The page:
Labour focuses on childcare while Tories look to recruit more police officers

The Liberal Democrats are expected to unveil their manifesto later on Monday

Labour has set out plans to convert unused primary school classrooms into nurseries to create 100,000 extra childcare places in England, while the Conservatives will focus on plans to recruit an extra 8,000 neighbourhood police officers.

Sir Keir Starmer said a shortage of provision had held children back and stifled parents’ ability to pursue careers.

But he is likely to face questions about whether spare capacity in state schools could end up being filled by pupils forced to leave private schools by Labour’s plan to extend VAT to the sector.

Mr Sunak has largely avoided the media over the weekend following the backlash from his decision to leave D-Day events early on Thursday.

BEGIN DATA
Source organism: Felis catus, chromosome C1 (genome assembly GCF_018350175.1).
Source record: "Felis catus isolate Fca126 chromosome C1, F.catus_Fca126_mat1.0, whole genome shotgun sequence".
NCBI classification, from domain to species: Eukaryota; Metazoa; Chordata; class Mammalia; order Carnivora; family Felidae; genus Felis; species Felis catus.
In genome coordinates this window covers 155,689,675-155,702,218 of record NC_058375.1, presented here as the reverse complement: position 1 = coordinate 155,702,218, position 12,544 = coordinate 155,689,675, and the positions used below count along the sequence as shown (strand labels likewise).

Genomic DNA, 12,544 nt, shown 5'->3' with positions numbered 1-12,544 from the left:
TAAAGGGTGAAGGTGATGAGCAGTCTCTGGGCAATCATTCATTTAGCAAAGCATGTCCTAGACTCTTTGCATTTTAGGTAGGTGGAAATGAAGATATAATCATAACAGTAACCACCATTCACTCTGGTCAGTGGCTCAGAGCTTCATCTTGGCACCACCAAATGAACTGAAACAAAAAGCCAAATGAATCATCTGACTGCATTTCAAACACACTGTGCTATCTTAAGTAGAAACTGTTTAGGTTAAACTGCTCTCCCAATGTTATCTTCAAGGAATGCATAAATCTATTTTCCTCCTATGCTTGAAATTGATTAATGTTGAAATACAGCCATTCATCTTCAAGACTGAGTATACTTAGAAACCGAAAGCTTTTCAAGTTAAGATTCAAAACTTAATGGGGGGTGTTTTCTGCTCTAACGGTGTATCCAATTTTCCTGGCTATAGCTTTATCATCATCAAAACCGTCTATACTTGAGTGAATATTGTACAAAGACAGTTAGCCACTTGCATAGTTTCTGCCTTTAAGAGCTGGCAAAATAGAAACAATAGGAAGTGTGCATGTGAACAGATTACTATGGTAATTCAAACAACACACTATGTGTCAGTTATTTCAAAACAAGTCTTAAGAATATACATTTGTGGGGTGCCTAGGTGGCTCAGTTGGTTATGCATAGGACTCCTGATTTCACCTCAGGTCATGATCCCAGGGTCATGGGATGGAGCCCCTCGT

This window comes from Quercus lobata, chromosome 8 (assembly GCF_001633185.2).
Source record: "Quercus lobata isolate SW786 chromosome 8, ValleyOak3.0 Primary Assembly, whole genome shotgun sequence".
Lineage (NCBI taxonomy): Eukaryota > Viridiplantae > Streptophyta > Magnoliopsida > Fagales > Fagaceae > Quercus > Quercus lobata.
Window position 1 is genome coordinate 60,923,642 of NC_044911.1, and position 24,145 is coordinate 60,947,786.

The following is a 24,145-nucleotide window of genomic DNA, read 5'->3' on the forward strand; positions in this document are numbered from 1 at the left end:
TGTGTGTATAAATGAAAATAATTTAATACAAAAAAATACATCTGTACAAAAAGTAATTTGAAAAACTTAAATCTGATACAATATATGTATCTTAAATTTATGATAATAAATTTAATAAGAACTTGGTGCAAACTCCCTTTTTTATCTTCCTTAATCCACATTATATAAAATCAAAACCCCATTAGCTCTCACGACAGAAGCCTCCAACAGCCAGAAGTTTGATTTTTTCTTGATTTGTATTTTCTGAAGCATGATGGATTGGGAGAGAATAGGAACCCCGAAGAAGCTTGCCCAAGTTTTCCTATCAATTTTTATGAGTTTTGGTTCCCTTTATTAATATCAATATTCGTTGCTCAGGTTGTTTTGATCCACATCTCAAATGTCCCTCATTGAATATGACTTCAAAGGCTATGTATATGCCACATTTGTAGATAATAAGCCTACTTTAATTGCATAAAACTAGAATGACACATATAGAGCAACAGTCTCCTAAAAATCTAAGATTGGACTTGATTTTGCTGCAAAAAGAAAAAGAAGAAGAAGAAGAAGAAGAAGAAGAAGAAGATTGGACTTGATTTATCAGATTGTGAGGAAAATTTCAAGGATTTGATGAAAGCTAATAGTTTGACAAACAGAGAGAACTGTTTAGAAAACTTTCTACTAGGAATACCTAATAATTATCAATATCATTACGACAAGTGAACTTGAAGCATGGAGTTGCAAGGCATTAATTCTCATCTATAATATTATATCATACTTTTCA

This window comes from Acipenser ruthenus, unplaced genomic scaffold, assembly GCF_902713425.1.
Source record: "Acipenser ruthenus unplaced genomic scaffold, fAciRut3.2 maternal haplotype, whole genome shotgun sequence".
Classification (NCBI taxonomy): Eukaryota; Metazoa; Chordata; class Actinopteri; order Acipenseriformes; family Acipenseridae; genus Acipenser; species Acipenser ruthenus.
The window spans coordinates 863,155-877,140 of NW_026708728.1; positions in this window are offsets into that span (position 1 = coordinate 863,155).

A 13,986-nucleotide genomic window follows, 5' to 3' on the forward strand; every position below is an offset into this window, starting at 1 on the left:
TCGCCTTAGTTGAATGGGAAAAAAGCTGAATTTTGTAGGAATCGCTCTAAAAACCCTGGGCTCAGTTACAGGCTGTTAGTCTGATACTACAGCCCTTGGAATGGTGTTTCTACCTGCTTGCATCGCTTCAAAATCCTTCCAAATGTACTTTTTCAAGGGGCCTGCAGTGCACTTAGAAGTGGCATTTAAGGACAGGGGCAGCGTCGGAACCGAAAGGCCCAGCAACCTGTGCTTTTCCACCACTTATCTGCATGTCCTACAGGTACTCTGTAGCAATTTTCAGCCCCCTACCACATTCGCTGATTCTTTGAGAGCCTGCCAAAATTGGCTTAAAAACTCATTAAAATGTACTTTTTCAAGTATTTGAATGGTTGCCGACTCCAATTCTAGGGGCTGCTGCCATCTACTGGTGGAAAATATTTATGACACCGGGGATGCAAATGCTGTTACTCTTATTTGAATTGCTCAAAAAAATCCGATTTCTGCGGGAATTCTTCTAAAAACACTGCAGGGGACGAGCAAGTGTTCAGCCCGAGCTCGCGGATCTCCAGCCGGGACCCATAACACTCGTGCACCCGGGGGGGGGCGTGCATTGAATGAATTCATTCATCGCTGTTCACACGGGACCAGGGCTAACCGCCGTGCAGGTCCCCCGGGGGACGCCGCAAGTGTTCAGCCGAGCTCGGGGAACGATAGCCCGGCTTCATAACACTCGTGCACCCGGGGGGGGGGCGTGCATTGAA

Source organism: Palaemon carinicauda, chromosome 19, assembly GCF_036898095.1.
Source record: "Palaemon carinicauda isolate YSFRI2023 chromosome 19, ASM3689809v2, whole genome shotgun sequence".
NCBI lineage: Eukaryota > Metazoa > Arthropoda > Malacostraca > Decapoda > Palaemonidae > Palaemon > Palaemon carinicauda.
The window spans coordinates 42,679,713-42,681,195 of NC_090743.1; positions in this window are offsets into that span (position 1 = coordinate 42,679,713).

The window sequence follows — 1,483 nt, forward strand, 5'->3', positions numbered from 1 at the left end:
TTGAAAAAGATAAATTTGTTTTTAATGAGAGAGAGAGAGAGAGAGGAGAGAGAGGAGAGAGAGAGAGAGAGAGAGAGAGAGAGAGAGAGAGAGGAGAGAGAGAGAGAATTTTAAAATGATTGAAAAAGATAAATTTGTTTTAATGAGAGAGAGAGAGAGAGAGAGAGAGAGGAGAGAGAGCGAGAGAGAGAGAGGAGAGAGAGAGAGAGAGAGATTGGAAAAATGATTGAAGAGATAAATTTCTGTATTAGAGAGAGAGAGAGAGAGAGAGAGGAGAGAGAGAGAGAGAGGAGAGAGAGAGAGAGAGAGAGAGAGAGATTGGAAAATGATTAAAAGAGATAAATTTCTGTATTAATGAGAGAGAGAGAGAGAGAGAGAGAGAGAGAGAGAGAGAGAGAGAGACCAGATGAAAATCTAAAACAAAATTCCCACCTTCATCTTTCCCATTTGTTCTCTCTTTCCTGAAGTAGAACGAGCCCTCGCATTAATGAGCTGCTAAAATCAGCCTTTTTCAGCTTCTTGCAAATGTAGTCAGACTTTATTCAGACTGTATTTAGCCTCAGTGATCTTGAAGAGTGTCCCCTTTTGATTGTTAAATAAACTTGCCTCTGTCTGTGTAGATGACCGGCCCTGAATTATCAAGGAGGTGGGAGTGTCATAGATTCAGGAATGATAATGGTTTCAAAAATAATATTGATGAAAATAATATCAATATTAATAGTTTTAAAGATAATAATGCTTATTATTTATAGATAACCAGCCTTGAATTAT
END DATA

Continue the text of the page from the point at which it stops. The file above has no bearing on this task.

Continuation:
As well as further questions about D-Day he may also be asked about party chairman Richard Holden’s extraordinary interview on Sunday which was cut short when Sky journalist Jon Craig hit out as his “ridiculous” refusal to answer questions about how he landed the position as candidate in the relatively safe Basildon and Billericay seat.

The Liberal Democrats meanwhile are expected to unveil their manifesto later on Monday.

Sir Ed Davey’s party will put a £9 billion-a-year pledge to transform England’s health and care system at the heart of its pitch to voters.

The Lib Dems have focused their campaigning efforts in the so-called blue wall of Tory-held seats and the policy document is aimed at reassuring them that income tax, national insurance and VAT will not rise.

But the health plan will involve raking in an extra £5 billion by tightening capital gains tax rules for the wealthiest 0.1% and hitting the banks with a £4 billion tax bill.

Sir Ed said the Tory handling of the NHS had been a “national scandal”.

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